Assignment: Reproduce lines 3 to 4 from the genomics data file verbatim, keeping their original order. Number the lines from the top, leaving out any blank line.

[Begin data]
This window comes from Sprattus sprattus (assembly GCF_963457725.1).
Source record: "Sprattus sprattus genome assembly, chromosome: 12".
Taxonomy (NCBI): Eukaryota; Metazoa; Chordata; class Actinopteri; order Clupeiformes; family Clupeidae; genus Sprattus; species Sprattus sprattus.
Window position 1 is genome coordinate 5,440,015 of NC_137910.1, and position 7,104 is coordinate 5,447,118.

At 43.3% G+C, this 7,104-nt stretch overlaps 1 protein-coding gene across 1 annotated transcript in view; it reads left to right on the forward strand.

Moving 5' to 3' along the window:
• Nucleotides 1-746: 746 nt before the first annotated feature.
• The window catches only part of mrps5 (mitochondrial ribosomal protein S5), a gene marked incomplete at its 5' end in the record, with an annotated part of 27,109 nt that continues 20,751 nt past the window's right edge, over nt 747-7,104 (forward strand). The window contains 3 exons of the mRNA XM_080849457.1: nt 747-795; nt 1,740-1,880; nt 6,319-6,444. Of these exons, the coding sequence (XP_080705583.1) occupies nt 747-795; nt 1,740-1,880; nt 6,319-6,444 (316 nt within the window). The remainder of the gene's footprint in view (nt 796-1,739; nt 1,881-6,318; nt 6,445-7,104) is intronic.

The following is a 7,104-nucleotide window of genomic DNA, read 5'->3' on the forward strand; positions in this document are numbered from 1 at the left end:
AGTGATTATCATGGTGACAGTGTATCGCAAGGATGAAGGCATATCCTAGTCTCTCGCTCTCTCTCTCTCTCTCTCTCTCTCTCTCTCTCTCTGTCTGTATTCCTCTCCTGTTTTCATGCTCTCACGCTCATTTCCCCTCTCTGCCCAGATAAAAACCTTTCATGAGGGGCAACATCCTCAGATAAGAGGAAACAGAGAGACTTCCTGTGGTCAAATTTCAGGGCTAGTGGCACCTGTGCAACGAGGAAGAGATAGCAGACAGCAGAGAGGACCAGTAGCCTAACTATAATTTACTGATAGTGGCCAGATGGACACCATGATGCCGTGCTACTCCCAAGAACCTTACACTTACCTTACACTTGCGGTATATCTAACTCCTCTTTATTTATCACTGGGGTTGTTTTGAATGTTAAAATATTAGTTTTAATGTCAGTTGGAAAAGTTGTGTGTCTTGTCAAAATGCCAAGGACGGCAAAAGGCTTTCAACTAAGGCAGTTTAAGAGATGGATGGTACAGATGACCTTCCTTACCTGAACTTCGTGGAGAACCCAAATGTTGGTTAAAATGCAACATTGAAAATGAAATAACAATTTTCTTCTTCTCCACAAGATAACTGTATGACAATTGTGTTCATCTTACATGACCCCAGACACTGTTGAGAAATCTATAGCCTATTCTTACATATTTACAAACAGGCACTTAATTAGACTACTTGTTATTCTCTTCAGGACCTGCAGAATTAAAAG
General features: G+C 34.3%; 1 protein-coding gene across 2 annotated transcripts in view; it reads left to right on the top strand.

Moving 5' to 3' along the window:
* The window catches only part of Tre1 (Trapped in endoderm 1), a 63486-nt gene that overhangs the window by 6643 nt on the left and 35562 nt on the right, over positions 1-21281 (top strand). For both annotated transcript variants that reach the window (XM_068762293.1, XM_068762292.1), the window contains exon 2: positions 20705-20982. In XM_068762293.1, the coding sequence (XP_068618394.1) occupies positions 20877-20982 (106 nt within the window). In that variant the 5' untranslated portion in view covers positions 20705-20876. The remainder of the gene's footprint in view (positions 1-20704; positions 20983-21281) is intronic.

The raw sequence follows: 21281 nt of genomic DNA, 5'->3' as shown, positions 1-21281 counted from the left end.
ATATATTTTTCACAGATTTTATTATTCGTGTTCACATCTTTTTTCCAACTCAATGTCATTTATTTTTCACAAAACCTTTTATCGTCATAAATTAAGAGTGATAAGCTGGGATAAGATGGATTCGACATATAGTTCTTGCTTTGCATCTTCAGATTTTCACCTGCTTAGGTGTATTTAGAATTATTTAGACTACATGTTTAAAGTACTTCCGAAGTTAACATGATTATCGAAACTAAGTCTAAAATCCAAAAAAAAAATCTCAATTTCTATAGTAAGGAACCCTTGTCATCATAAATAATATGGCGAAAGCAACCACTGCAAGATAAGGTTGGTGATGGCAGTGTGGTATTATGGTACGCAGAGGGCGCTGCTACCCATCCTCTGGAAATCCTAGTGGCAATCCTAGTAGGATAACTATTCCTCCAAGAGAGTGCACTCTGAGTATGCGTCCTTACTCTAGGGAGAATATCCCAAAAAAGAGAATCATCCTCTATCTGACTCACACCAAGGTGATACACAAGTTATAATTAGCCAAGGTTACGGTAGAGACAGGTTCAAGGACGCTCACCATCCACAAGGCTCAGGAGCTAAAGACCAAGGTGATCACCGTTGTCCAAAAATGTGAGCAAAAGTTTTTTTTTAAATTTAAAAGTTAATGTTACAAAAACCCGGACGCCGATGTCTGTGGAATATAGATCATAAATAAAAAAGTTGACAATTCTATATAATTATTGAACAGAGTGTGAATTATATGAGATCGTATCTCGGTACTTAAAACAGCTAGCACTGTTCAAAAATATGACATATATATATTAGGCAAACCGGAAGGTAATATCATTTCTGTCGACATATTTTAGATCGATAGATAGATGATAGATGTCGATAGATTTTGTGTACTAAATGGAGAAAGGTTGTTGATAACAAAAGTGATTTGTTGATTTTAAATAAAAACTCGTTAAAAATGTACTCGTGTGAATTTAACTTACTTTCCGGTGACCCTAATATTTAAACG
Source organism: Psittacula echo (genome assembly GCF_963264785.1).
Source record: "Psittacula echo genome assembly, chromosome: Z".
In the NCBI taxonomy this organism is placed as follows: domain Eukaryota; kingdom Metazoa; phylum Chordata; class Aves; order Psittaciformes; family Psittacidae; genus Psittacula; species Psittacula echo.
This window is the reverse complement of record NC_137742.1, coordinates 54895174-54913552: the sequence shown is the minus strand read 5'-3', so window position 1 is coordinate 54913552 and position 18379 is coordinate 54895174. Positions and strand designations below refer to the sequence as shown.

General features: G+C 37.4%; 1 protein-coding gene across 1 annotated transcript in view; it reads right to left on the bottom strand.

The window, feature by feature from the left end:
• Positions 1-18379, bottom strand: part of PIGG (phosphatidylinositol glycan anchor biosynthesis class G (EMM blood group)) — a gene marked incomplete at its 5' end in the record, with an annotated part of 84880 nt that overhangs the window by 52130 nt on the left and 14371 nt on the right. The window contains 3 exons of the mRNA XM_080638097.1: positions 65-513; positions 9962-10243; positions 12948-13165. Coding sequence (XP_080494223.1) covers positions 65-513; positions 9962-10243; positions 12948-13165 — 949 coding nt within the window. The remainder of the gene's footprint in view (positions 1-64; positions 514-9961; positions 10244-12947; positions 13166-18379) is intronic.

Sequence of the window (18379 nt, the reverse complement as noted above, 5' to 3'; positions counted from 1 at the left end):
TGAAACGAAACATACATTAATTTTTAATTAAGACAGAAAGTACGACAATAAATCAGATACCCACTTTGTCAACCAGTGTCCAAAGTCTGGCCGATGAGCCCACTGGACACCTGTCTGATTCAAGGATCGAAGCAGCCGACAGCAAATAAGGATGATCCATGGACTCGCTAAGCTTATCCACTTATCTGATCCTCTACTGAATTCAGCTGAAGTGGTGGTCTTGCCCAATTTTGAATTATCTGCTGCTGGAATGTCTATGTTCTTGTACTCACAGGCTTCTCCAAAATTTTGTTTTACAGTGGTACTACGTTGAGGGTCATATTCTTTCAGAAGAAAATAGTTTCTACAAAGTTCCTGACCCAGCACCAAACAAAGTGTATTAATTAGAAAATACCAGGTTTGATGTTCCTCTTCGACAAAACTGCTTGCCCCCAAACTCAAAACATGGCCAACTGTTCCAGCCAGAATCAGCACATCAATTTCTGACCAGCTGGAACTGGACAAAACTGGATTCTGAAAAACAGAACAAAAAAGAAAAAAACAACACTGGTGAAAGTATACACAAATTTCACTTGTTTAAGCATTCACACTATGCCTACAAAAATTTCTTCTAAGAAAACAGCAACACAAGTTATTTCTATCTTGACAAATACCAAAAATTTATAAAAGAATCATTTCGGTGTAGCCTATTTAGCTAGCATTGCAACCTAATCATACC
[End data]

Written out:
Taxonomy (NCBI): Eukaryota; Metazoa; Chordata; class Actinopteri; order Clupeiformes; family Clupeidae; genus Sprattus; species Sprattus sprattus.
Window position 1 is genome coordinate 5,440,015 of NC_137910.1, and position 7,104 is coordinate 5,447,118.